Doorstop regarding Racial Discrimination Act with Bill Shorten MP.
BILL SHORTEN, LEADER OF THE OPPOSITION: There is no doubt that our security agencies need the right powers to keep Australia and Australians safe. And Australians who travel overseas to fight for terrorist causes, they should feel the strongest weight of the law for their actions. We have been offered a briefing in the last two hours on today's announcement by the Government. Labor has accepted the offer of a briefing and we will carefully consider the latest announcements today by the Government after we have received this briefing.
However, we are deeply concerned that the Prime Minister has sought to use today's announcements as cover to finally dump his deeply unpopular changes to section 18C of the Racial Discrimination Act. Indeed, as late as last night, the Attorney-General was defending the Government’s changes to 18C. For nearly a year, the Attorney-General has seen, as his most important priority, as giving the green light for racists and bigots to be racists and bigots. His priority as Attorney-General has been to allow racists to be racists. This has been a dreadful waste of national energy. His priority has as Attorney-General, has not, in fact, been to introduce national security laws and update laws - it's been to pursue the unfair changes to section 18C.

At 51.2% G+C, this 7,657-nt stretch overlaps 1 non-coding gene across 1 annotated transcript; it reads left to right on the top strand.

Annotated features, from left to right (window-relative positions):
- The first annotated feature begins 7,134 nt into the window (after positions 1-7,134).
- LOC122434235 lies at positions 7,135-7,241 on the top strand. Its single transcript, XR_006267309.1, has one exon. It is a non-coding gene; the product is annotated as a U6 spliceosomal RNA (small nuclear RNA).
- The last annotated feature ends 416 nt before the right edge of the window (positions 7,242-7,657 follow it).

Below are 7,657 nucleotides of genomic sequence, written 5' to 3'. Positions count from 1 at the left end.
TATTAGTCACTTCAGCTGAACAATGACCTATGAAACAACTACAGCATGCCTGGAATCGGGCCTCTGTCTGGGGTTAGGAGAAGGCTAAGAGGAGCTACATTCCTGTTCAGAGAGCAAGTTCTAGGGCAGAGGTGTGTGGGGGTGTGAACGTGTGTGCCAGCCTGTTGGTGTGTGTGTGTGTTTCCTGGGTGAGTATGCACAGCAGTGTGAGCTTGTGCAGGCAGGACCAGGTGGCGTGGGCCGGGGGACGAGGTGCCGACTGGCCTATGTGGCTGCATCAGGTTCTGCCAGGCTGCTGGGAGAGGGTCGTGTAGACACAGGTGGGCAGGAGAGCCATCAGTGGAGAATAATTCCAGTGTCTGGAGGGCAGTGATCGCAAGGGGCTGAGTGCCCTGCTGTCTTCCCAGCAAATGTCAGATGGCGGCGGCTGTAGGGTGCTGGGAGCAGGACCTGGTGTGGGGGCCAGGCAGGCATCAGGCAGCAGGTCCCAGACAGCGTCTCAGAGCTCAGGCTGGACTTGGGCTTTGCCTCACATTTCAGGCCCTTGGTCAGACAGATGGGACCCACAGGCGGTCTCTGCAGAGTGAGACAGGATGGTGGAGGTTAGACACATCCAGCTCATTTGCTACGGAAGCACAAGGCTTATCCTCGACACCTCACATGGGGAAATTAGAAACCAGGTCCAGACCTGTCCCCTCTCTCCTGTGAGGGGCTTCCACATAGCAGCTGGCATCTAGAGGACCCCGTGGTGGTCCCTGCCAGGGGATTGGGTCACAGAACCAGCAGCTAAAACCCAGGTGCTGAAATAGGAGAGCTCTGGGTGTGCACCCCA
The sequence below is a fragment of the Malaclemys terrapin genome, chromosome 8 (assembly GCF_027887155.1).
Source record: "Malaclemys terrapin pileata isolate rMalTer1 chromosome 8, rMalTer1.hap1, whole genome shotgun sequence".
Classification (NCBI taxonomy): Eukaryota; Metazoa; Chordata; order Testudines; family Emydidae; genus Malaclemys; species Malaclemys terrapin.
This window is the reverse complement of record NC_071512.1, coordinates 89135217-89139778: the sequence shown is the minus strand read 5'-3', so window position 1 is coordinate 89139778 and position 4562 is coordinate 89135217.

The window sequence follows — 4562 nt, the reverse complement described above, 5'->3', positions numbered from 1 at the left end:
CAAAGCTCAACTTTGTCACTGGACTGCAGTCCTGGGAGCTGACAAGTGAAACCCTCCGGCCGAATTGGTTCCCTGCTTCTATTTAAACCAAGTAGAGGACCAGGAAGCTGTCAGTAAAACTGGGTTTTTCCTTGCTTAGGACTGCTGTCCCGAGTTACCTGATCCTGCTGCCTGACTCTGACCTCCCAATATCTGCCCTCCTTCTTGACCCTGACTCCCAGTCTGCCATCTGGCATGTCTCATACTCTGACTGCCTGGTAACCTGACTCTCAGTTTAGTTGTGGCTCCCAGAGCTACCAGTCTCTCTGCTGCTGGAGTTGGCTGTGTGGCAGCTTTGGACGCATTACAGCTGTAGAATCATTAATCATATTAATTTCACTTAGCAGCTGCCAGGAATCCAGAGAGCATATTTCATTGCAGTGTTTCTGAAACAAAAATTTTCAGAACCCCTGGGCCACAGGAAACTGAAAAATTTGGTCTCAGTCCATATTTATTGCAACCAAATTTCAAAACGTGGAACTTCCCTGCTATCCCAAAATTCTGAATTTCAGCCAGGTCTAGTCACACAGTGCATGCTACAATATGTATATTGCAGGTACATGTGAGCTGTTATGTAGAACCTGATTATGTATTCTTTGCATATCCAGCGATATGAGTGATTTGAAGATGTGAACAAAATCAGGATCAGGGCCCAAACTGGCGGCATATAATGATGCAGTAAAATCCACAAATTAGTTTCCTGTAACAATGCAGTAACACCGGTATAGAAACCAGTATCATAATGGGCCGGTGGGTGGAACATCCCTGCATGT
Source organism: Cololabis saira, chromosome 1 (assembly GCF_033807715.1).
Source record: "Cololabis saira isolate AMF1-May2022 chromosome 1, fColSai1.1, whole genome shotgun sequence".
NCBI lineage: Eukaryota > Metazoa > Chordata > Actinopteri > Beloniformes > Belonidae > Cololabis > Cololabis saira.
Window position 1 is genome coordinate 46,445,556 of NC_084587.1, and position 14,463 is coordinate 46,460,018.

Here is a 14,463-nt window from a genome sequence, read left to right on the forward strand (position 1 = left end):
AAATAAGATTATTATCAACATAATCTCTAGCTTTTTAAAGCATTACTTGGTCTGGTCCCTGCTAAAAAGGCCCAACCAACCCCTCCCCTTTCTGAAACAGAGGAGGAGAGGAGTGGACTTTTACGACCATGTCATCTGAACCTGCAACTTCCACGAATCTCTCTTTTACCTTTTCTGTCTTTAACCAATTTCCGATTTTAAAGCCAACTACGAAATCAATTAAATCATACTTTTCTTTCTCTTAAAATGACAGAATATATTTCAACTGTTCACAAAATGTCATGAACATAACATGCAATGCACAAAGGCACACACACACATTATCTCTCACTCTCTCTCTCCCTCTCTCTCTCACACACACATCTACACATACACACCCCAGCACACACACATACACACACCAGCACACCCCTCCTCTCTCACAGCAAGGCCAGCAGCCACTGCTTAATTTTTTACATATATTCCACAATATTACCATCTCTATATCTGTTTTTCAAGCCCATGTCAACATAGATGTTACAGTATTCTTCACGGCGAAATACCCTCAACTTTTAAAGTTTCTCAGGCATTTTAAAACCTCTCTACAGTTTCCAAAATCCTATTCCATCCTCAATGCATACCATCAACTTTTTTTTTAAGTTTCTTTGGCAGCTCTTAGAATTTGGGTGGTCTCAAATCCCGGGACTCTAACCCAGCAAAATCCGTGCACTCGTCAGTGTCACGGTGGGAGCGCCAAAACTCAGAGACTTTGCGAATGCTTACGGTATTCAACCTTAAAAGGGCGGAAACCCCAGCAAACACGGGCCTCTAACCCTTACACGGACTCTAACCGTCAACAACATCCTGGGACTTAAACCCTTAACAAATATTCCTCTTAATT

What is clear that between last night and today that the Attorney-General of Australia has been rolled by his Cabinet: George Brandis has been humiliated by his colleagues today. And further, the Prime Minister's reckless acts to try and change 18C were always destructive and have been determined to be destructive by their own cabinet. Prime Minister, giving Australians the right to be bigots was always a destructive action - there is no right to be a bigot in this country.
This embarrassing back down has been forced on a Prime Minister who did not want to announce what he has announced today. But I predict this will not be the only back down that this Prime Minister will make in coming days. I suggest to the Prime Minister that you should back down on your GP tax. Back down on making it harder for working class kids to go to university. Back down on your cuts to pensions, to schools, to hospitals. Back down on your cuts to pensions. This is the most embarrassing of the back downs so far that this government has made, nut it is most certainly not the last. Tony Abbott, you should back down on your budget of unfair promises and broken lies.
I might ask my colleague, Mark Dreyfus, to talk my specifically about matters that were announced today.